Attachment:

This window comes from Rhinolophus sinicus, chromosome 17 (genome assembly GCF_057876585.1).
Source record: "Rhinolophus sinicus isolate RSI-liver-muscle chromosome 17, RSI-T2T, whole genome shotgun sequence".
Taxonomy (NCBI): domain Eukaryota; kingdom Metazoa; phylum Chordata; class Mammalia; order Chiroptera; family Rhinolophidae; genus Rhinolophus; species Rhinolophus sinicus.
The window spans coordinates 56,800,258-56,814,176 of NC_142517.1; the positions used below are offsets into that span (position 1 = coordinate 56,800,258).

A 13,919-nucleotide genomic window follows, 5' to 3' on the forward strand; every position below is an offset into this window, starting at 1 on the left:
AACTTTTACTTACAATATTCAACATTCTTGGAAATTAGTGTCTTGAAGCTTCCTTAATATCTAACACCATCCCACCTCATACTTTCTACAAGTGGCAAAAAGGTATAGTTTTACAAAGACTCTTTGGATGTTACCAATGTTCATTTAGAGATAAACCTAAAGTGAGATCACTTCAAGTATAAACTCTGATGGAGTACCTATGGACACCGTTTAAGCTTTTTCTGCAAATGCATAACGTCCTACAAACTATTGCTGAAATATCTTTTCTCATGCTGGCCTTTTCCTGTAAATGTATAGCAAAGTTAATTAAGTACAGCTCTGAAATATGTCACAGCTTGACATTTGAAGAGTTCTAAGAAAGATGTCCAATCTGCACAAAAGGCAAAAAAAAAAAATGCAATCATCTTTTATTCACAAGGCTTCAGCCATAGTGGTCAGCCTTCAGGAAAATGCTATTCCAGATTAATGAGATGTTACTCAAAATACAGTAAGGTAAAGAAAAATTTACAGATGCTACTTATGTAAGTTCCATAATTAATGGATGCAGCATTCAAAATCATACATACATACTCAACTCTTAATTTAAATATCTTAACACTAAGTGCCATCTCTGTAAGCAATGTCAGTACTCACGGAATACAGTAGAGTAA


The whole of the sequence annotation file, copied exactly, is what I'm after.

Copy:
This window comes from Rhinolophus sinicus, chromosome 17 (genome assembly GCF_057876585.1).
Source record: "Rhinolophus sinicus isolate RSI-liver-muscle chromosome 17, RSI-T2T, whole genome shotgun sequence".
Taxonomy (NCBI): domain Eukaryota; kingdom Metazoa; phylum Chordata; class Mammalia; order Chiroptera; family Rhinolophidae; genus Rhinolophus; species Rhinolophus sinicus.
The window spans coordinates 56,800,258-56,814,176 of NC_142517.1; the positions used below are offsets into that span (position 1 = coordinate 56,800,258).

A 13,919-nucleotide genomic window follows, 5' to 3' on the forward strand; every position below is an offset into this window, starting at 1 on the left:
AACTTTTACTTACAATATTCAACATTCTTGGAAATTAGTGTCTTGAAGCTTCCTTAATATCTAACACCATCCCACCTCATACTTTCTACAAGTGGCAAAAAGGTATAGTTTTACAAAGACTCTTTGGATGTTACCAATGTTCATTTAGAGATAAACCTAAAGTGAGATCACTTCAAGTATAAACTCTGATGGAGTACCTATGGACACCGTTTAAGCTTTTTCTGCAAATGCATAACGTCCTACAAACTATTGCTGAAATATCTTTTCTCATGCTGGCCTTTTCCTGTAAATGTATAGCAAAGTTAATTAAGTACAGCTCTGAAATATGTCACAGCTTGACATTTGAAGAGTTCTAAGAAAGATGTCCAATCTGCACAAAAGGCAAAAAAAAAAAATGCAATCATCTTTTATTCACAAGGCTTCAGCCATAGTGGTCAGCCTTCAGGAAAATGCTATTCCAGATTAATGAGATGTTACTCAAAATACAGTAAGGTAAAGAAAAATTTACAGATGCTACTTATGTAAGTTCCATAATTAATGGATGCAGCATTCAAAATCATACATACATACTCAACTCTTAATTTAAATATCTTAACACTAAGTGCCATCTCTGTAAGCAATGTCAGTACTCACGGAATACAGTAGAGTAA